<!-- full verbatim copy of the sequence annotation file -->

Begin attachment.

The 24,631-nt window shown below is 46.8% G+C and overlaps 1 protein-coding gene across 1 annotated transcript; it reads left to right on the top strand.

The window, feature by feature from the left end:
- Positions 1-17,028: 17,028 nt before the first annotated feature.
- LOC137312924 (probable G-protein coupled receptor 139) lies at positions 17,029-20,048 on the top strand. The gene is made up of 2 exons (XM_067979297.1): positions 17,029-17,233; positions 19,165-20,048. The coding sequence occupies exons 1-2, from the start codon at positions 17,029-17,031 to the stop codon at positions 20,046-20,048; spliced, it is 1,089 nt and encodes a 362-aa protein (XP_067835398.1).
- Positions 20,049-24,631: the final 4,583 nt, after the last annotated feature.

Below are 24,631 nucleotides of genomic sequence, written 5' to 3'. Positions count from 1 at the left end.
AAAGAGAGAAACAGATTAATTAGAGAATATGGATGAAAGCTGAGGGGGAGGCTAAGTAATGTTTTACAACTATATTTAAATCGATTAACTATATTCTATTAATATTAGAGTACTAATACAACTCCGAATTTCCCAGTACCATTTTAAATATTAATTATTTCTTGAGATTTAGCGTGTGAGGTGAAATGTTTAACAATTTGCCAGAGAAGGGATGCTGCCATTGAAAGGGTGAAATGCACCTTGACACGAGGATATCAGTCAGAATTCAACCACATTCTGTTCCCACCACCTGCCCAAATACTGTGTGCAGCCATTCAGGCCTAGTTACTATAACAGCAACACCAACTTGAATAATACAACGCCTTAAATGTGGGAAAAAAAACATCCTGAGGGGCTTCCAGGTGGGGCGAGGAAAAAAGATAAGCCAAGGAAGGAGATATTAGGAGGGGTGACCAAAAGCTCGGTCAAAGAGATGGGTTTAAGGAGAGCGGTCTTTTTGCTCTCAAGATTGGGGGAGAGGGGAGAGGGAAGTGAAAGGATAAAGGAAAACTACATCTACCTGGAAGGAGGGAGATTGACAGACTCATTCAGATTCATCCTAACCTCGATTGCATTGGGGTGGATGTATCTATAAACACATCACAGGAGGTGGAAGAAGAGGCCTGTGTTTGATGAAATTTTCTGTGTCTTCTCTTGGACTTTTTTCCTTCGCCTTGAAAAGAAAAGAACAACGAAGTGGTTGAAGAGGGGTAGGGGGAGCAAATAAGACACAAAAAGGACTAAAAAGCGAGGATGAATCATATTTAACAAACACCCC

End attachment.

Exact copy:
The 24,631-nt window shown below is 46.8% G+C and overlaps 1 protein-coding gene across 1 annotated transcript; it reads left to right on the top strand.

The window, feature by feature from the left end:
- Positions 1-17,028: 17,028 nt before the first annotated feature.
- LOC137312924 (probable G-protein coupled receptor 139) lies at positions 17,029-20,048 on the top strand. The gene is made up of 2 exons (XM_067979297.1): positions 17,029-17,233; positions 19,165-20,048. The coding sequence occupies exons 1-2, from the start codon at positions 17,029-17,031 to the stop codon at positions 20,046-20,048; spliced, it is 1,089 nt and encodes a 362-aa protein (XP_067835398.1).
- Positions 20,049-24,631: the final 4,583 nt, after the last annotated feature.

Below are 24,631 nucleotides of genomic sequence, written 5' to 3'. Positions count from 1 at the left end.
AAAGAGAGAAACAGATTAATTAGAGAATATGGATGAAAGCTGAGGGGGAGGCTAAGTAATGTTTTACAACTATATTTAAATCGATTAACTATATTCTATTAATATTAGAGTACTAATACAACTCCGAATTTCCCAGTACCATTTTAAATATTAATTATTTCTTGAGATTTAGCGTGTGAGGTGAAATGTTTAACAATTTGCCAGAGAAGGGATGCTGCCATTGAAAGGGTGAAATGCACCTTGACACGAGGATATCAGTCAGAATTCAACCACATTCTGTTCCCACCACCTGCCCAAATACTGTGTGCAGCCATTCAGGCCTAGTTACTATAACAGCAACACCAACTTGAATAATACAACGCCTTAAATGTGGGAAAAAAAACATCCTGAGGGGCTTCCAGGTGGGGCGAGGAAAAAAGATAAGCCAAGGAAGGAGATATTAGGAGGGGTGACCAAAAGCTCGGTCAAAGAGATGGGTTTAAGGAGAGCGGTCTTTTTGCTCTCAAGATTGGGGGAGAGGGGAGAGGGAAGTGAAAGGATAAAGGAAAACTACATCTACCTGGAAGGAGGGAGATTGACAGACTCATTCAGATTCATCCTAACCTCGATTGCATTGGGGTGGATGTATCTATAAACACATCACAGGAGGTGGAAGAAGAGGCCTGTGTTTGATGAAATTTTCTGTGTCTTCTCTTGGACTTTTTTCCTTCGCCTTGAAAAGAAAAGAACAACGAAGTGGTTGAAGAGGGGTAGGGGGAGCAAATAAGACACAAAAAGGACTAAAAAGCGAGGATGAATCATATTTAACAAACACCCC